Updated: Jan 6
How many of you use a kitchen scale, and how many of you use a measuring cup? And with that, how many recipes have gone belly up, and you can't figure out why? More than likely, you were using a measuring cup while trying to be as accurate as possible but to no avail.
Cooking, specifically baking, is very touchy, with less of an ingredient here, and there can cause the potential to alter a recipe completely. In my first post, I talked about my experience working in a bakery as a bread baker. The lead bread baker who trained me was a stickler for precision. We had this massive scale, likely costing over $1,000, to measure everything down to the nearest gram.
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I suppose the point I'm trying to make here is; professionals use kitchen scales; it is very rare to use measuring cups in kitchens, especially baking, in my experience. As we measured the various flours, water, and salt, just five grams over or under would completely throw off the weight at the end. A loaf of bread would not be the correct weight at the end. And the entire day's baking wouldn't be perfect. Our goal was to make our artisanal handcrafted bread identical every time.
In addition to the widespread use of professionals using scales rather the measuring cups, they are far more accurate. I want you to do a mini-experiment; you will need a scale and a measuring cup. Measure one cup of any sugar or flour and then weigh it. Repeat this multiple times. The results speak for themselves; you will get many different weights even though you measured that same cup of sugar or flour.
What's the reason for this? Ingredients have different granule sizes; this is especially evident when you use generic flour versus name-brand flour. These varying granule sizes will sit in your measuring cup differently depending on the brand of flour or sugar as well as how compacted it is. This will lead to the various weights you see. The more straightforward explanation would be your eyes measure out a cup of flour so it is level with a line, but just a tablespoon more or less could lead to improper weights and a failed recipe. Your scale will correct this; it doesn't care what the sugar looks like, just its weight.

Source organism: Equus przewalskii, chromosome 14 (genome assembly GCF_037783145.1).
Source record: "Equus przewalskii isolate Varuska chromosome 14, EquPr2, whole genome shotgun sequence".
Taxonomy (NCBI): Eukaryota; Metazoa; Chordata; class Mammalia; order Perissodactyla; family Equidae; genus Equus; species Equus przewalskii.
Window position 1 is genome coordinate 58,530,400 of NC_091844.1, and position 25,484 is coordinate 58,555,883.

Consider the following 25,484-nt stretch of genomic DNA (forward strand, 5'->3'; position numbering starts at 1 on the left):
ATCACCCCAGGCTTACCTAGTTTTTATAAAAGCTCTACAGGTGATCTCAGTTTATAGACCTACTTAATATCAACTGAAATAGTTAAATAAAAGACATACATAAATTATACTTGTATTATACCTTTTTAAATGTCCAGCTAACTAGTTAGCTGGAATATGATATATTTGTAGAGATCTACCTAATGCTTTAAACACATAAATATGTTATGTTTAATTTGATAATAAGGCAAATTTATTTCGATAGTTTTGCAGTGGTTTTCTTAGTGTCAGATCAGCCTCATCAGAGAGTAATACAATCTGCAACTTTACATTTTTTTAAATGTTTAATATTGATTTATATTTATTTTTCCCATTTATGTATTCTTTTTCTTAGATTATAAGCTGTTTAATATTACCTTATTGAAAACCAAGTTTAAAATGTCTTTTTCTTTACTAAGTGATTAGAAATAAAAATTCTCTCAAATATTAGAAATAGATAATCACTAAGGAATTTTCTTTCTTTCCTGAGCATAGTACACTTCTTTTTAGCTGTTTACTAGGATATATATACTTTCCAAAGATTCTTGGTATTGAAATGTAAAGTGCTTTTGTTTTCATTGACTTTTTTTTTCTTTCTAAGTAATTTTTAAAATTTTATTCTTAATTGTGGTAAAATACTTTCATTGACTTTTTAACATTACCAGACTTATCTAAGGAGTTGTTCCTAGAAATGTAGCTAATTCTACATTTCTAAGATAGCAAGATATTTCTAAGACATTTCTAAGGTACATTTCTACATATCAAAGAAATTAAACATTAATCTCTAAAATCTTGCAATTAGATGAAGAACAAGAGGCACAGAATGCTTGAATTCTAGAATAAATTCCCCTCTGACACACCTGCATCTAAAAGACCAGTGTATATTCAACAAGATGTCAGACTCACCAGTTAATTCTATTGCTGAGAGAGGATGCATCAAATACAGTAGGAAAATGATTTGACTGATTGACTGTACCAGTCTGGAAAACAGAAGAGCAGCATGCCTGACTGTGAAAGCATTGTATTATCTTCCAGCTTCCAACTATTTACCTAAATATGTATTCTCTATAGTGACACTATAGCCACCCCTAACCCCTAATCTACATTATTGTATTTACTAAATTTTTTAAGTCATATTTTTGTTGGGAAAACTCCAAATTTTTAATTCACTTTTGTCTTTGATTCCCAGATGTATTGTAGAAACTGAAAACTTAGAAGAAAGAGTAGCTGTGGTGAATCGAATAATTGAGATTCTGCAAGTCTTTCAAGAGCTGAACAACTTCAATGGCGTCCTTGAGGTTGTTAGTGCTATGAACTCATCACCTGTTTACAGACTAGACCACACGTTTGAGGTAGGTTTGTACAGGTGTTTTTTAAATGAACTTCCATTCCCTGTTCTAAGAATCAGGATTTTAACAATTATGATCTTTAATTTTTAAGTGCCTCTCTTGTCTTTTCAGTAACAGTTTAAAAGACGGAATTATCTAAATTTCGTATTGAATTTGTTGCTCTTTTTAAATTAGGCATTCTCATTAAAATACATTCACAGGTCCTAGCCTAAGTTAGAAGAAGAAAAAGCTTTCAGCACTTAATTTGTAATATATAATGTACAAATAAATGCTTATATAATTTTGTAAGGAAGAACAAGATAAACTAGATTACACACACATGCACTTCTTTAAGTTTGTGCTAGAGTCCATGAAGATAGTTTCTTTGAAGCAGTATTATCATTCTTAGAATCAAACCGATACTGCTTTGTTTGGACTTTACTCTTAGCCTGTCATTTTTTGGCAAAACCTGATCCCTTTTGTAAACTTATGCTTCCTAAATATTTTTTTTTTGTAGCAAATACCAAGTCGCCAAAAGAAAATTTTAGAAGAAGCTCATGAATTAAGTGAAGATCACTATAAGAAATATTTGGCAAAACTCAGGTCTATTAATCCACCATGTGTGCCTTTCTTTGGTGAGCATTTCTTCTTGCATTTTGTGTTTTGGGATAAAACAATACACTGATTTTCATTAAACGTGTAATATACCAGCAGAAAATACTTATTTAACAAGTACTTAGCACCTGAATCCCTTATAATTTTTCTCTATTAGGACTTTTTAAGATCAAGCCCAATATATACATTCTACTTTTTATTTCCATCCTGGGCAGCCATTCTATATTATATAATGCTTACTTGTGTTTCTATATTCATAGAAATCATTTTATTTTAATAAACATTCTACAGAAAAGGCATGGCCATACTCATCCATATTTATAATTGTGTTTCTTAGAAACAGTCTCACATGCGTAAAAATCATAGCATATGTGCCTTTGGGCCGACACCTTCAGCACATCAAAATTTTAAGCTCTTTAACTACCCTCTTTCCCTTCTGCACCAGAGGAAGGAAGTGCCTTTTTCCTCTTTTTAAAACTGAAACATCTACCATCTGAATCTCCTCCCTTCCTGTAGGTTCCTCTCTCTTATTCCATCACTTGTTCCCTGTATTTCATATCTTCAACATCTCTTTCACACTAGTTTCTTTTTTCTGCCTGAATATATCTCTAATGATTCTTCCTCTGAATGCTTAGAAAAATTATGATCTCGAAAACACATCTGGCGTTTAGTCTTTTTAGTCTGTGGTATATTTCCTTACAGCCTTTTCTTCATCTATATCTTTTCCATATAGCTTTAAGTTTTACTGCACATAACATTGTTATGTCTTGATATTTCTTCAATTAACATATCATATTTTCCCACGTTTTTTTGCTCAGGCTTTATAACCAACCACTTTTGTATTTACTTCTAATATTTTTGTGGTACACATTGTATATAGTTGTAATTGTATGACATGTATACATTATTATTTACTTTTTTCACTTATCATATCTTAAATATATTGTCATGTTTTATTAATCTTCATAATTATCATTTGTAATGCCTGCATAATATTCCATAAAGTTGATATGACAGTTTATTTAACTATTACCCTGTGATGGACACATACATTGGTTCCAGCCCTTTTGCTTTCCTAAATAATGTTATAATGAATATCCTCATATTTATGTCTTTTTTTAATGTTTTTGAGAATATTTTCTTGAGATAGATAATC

But wait, that's not all! Those measuring cups and spoons can vary ever so slightly from brand to brand. One cup in one brand could be just under one cup in another. Your scale won't lie to you; it's the same across the board. I've found the Escali scale here tends to be most user friendly and accurate.
So that got a little complicated there. We know now the science behind why a scale is superior and that professionals use them all the time. But what if you're just a home cook, a few grams here and there is ok, right? Well… I guarantee that using a scale will make your recipes turn out more often and better every time, but there are other benefits.
Do you hate washing dishes? Yea, me too; with a scale, all you do is put an ingredient in a bowl to the correct weight, press zero or tare, and add the next ingredient. There are no measuring cups and spoons to wash, making you a cleaner, more efficient chef. And who doesn't want a cleaner kitchen and look like a professional when they have guests over?
So, it'll reduce dishes and make your recipes turn out better and more often; you'll be a cleaner, more professional-looking chef, so why not buy a scale? There are relatively cheap ones under $20 on Amazon; besides, all those recipes that didn't turn out costed money. More recipes that turn out= no loss of ingredients on failed recipes= money well spent.
Unfortunately, many recipes don't have weight measurements, and it is still taking home cook recipes, especially in the U.S., to catch up to using scales. But that doesn't mean you can't find recipes that use weights. It just requires a little more searching. So, in the meantime, buy a scale and use the recipes on this website (which will have weights and cups). You won't regret it.
When you begin thinking like a chef and using a scale, you are one step closer to becoming a chef yourself!
“The Flying Chef”